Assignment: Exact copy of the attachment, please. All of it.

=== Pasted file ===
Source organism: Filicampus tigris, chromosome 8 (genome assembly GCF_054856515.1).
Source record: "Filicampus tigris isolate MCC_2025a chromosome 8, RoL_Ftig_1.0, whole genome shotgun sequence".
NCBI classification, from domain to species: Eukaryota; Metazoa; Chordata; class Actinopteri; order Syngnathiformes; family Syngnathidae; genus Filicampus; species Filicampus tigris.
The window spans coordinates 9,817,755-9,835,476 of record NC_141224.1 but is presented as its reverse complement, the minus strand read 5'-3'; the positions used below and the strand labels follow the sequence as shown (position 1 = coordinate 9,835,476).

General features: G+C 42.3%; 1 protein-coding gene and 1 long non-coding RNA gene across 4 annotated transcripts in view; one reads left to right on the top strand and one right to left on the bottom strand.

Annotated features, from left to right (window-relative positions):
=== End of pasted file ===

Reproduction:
Source organism: Filicampus tigris, chromosome 8 (genome assembly GCF_054856515.1).
Source record: "Filicampus tigris isolate MCC_2025a chromosome 8, RoL_Ftig_1.0, whole genome shotgun sequence".
NCBI classification, from domain to species: Eukaryota; Metazoa; Chordata; class Actinopteri; order Syngnathiformes; family Syngnathidae; genus Filicampus; species Filicampus tigris.
The window spans coordinates 9,817,755-9,835,476 of record NC_141224.1 but is presented as its reverse complement, the minus strand read 5'-3'; the positions used below and the strand labels follow the sequence as shown (position 1 = coordinate 9,835,476).

General features: G+C 42.3%; 1 protein-coding gene and 1 long non-coding RNA gene across 4 annotated transcripts in view; one reads left to right on the top strand and one right to left on the bottom strand.

Annotated features, from left to right (window-relative positions):